Local art with a Scandi-chic vibe welcomes a wide demographic to this Toronto condo
Located in an emerging part of Toronto's downtown East, The Bartholomew demanded a design that would attract style-savvy buyers who appreciate an eclectic downtown lifestyle, where diversity is not only expected but is celebrated.
Interior Designer: Kelly Cray, ARIDO
Design Team: Margaret Stagg, ARIDO; Eugenia Alvarez, ARIDO
Design Firm: U31
Project Photographer: Jac Jacobson
The challenge was to create inclusive, affordable, yet stylish interiors for a wide demographic: professionals, growing families, empty-nesters, singles and couples. Another client directive was to have all art and installations throughout common areas of the tower commissioned to local artists to give back and support the local community. Of note, is a unique black "willow"-like wood sculpture that hangs by the side of the concierge desk against black stone, lending understated glamour.
One manner of appealing to a broad range of lifestyles was to deliver serene spaces where residents could interact and relax. Light is essential in creating a variety of moods, and the design team used this element in multiple ways. The concierge desk, for example, features hexagon mosaic tiles under a wash of concealed light, giving it the illusion of sparkling gems.
Also in the lobby, a dramatic ambient light installation over the seating area translates as a statement piece. Contemporary furniture selections, fashioned in neutral tones, continue the Zen, yet hip vibe.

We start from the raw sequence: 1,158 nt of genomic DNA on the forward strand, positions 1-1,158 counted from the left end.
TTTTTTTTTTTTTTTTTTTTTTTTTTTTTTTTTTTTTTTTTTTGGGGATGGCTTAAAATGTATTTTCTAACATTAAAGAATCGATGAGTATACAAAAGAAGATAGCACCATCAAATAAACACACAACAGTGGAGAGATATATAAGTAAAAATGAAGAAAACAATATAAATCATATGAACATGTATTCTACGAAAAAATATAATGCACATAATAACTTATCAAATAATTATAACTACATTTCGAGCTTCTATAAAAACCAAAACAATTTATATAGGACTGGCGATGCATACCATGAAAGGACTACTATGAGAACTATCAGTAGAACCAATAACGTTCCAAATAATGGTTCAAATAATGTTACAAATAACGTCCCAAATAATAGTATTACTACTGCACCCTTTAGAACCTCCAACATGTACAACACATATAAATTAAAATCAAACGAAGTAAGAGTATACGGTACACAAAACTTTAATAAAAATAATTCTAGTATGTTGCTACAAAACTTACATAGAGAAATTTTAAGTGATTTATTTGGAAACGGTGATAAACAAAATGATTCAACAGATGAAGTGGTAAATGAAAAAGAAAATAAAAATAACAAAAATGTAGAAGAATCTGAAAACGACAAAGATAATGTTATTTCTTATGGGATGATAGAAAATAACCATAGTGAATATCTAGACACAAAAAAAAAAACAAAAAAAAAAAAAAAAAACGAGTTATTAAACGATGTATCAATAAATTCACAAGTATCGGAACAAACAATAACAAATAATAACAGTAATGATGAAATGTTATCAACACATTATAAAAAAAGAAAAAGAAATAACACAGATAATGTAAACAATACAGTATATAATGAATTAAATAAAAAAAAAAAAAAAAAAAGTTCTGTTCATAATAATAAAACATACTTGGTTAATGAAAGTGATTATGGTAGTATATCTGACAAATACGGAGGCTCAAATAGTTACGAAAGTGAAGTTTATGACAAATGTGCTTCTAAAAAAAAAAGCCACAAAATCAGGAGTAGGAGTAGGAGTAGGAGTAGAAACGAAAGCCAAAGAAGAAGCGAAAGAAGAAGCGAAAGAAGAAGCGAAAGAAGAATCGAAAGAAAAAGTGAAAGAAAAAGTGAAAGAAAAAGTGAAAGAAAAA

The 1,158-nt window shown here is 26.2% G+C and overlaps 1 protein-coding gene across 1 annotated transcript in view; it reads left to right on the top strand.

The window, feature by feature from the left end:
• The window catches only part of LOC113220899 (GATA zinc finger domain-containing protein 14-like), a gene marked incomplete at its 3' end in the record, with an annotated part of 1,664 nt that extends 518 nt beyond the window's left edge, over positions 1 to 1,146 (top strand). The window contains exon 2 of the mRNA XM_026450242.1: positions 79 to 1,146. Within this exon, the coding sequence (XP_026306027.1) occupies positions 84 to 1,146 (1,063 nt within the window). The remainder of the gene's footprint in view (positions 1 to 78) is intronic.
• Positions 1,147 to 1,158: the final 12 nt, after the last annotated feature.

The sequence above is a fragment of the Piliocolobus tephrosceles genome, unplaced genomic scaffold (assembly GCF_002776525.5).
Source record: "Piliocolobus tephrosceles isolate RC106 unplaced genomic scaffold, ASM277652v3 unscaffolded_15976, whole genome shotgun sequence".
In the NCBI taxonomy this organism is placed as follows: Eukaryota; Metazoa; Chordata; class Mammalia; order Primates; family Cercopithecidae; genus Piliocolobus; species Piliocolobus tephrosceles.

Fitting a lounge, a private dining room and television room in the compact 2nd-floor party room presented a challenge. To achieve this, foldable walls were incorporated so each space could be closed off to accommodate private events; alternatively, the entire space can be opened when walls are folded back.
The rooms are visually connected through black wire lighting that appears in each space. The dining area exudes a clean, mid-century modern Scandinavian feel expressed through light backgrounds, minimalist lighting, and pops of black, including the chairs: they are all different but of the same era, and unify the seating in a thoughtful and playful way.
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